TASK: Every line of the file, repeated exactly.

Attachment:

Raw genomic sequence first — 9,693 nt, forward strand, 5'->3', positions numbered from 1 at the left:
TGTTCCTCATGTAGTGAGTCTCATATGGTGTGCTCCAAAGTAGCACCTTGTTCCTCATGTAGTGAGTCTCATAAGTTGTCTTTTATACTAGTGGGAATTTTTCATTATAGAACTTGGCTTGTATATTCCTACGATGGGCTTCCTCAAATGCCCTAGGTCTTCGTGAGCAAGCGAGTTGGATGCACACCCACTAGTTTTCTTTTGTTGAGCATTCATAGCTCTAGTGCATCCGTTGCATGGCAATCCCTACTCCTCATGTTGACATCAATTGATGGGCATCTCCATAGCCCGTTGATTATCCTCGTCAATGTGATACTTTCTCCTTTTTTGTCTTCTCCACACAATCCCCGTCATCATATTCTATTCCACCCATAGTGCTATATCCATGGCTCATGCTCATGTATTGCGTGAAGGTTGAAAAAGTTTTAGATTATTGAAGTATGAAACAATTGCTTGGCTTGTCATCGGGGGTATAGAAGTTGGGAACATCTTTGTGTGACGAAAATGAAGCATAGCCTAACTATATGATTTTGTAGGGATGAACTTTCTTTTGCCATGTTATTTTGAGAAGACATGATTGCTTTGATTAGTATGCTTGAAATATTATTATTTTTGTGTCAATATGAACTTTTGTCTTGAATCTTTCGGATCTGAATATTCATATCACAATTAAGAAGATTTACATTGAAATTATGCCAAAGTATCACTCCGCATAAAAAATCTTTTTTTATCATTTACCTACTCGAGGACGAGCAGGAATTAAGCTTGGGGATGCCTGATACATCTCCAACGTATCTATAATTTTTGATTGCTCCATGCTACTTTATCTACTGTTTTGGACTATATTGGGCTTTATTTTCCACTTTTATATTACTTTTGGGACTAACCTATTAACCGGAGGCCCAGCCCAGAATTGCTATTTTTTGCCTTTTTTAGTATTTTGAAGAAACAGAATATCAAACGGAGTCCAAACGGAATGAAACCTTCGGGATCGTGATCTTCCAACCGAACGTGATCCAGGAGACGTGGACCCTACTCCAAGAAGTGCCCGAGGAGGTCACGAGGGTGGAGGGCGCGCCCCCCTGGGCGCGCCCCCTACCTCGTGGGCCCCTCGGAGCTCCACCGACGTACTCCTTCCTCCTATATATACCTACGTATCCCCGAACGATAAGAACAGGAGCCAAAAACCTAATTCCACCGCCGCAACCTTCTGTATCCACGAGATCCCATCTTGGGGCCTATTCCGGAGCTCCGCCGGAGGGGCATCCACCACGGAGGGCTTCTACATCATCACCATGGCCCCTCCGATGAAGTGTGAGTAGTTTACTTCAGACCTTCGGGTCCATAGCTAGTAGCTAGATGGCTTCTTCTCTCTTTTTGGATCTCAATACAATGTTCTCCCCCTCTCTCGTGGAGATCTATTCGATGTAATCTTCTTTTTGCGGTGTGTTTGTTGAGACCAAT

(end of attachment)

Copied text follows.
Raw genomic sequence first — 9,693 nt, forward strand, 5'->3', positions numbered from 1 at the left:
TGTTCCTCATGTAGTGAGTCTCATATGGTGTGCTCCAAAGTAGCACCTTGTTCCTCATGTAGTGAGTCTCATAAGTTGTCTTTTATACTAGTGGGAATTTTTCATTATAGAACTTGGCTTGTATATTCCTACGATGGGCTTCCTCAAATGCCCTAGGTCTTCGTGAGCAAGCGAGTTGGATGCACACCCACTAGTTTTCTTTTGTTGAGCATTCATAGCTCTAGTGCATCCGTTGCATGGCAATCCCTACTCCTCATGTTGACATCAATTGATGGGCATCTCCATAGCCCGTTGATTATCCTCGTCAATGTGATACTTTCTCCTTTTTTGTCTTCTCCACACAATCCCCGTCATCATATTCTATTCCACCCATAGTGCTATATCCATGGCTCATGCTCATGTATTGCGTGAAGGTTGAAAAAGTTTTAGATTATTGAAGTATGAAACAATTGCTTGGCTTGTCATCGGGGGTATAGAAGTTGGGAACATCTTTGTGTGACGAAAATGAAGCATAGCCTAACTATATGATTTTGTAGGGATGAACTTTCTTTTGCCATGTTATTTTGAGAAGACATGATTGCTTTGATTAGTATGCTTGAAATATTATTATTTTTGTGTCAATATGAACTTTTGTCTTGAATCTTTCGGATCTGAATATTCATATCACAATTAAGAAGATTTACATTGAAATTATGCCAAAGTATCACTCCGCATAAAAAATCTTTTTTTATCATTTACCTACTCGAGGACGAGCAGGAATTAAGCTTGGGGATGCCTGATACATCTCCAACGTATCTATAATTTTTGATTGCTCCATGCTACTTTATCTACTGTTTTGGACTATATTGGGCTTTATTTTCCACTTTTATATTACTTTTGGGACTAACCTATTAACCGGAGGCCCAGCCCAGAATTGCTATTTTTTGCCTTTTTTAGTATTTTGAAGAAACAGAATATCAAACGGAGTCCAAACGGAATGAAACCTTCGGGATCGTGATCTTCCAACCGAACGTGATCCAGGAGACGTGGACCCTACTCCAAGAAGTGCCCGAGGAGGTCACGAGGGTGGAGGGCGCGCCCCCCTGGGCGCGCCCCCTACCTCGTGGGCCCCTCGGAGCTCCACCGACGTACTCCTTCCTCCTATATATACCTACGTATCCCCGAACGATAAGAACAGGAGCCAAAAACCTAATTCCACCGCCGCAACCTTCTGTATCCACGAGATCCCATCTTGGGGCCTATTCCGGAGCTCCGCCGGAGGGGCATCCACCACGGAGGGCTTCTACATCATCACCATGGCCCCTCCGATGAAGTGTGAGTAGTTTACTTCAGACCTTCGGGTCCATAGCTAGTAGCTAGATGGCTTCTTCTCTCTTTTTGGATCTCAATACAATGTTCTCCCCCTCTCTCGTGGAGATCTATTCGATGTAATCTTCTTTTTGCGGTGTGTTTGTTGAGACCAAT